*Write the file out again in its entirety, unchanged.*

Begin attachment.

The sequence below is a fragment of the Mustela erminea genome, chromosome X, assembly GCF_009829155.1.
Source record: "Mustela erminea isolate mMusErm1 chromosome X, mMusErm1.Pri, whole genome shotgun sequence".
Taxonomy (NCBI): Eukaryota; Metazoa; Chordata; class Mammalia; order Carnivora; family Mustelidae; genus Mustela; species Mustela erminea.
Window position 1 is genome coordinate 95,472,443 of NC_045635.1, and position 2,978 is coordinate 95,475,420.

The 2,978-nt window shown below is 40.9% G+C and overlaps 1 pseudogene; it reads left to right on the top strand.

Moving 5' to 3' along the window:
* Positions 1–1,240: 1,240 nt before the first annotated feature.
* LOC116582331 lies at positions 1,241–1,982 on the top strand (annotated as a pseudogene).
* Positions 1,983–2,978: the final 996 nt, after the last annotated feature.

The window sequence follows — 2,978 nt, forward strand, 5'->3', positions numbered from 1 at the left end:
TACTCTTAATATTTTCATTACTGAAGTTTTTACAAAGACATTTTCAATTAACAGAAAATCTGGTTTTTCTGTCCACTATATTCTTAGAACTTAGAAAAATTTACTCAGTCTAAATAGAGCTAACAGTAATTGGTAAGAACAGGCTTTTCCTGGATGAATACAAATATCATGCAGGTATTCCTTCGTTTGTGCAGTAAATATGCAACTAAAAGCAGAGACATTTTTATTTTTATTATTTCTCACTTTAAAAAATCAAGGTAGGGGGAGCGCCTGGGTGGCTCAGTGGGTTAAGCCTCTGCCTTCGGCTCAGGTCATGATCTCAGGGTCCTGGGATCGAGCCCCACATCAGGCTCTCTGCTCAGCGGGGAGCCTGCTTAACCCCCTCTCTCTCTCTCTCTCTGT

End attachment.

The sequence below is a fragment of the Mustela erminea genome, chromosome X, assembly GCF_009829155.1.
Source record: "Mustela erminea isolate mMusErm1 chromosome X, mMusErm1.Pri, whole genome shotgun sequence".
Taxonomy (NCBI): Eukaryota; Metazoa; Chordata; class Mammalia; order Carnivora; family Mustelidae; genus Mustela; species Mustela erminea.
Window position 1 is genome coordinate 95,472,443 of NC_045635.1, and position 2,978 is coordinate 95,475,420.

The 2,978-nt window shown below is 40.9% G+C and overlaps 1 pseudogene; it reads left to right on the top strand.

Moving 5' to 3' along the window:
* Positions 1–1,240: 1,240 nt before the first annotated feature.
* LOC116582331 lies at positions 1,241–1,982 on the top strand (annotated as a pseudogene).
* Positions 1,983–2,978: the final 996 nt, after the last annotated feature.

The window sequence follows — 2,978 nt, forward strand, 5'->3', positions numbered from 1 at the left end:
TACTCTTAATATTTTCATTACTGAAGTTTTTACAAAGACATTTTCAATTAACAGAAAATCTGGTTTTTCTGTCCACTATATTCTTAGAACTTAGAAAAATTTACTCAGTCTAAATAGAGCTAACAGTAATTGGTAAGAACAGGCTTTTCCTGGATGAATACAAATATCATGCAGGTATTCCTTCGTTTGTGCAGTAAATATGCAACTAAAAGCAGAGACATTTTTATTTTTATTATTTCTCACTTTAAAAAATCAAGGTAGGGGGAGCGCCTGGGTGGCTCAGTGGGTTAAGCCTCTGCCTTCGGCTCAGGTCATGATCTCAGGGTCCTGGGATCGAGCCCCACATCAGGCTCTCTGCTCAGCGGGGAGCCTGCTTAACCCCCTCTCTCTCTCTCTCTCTGT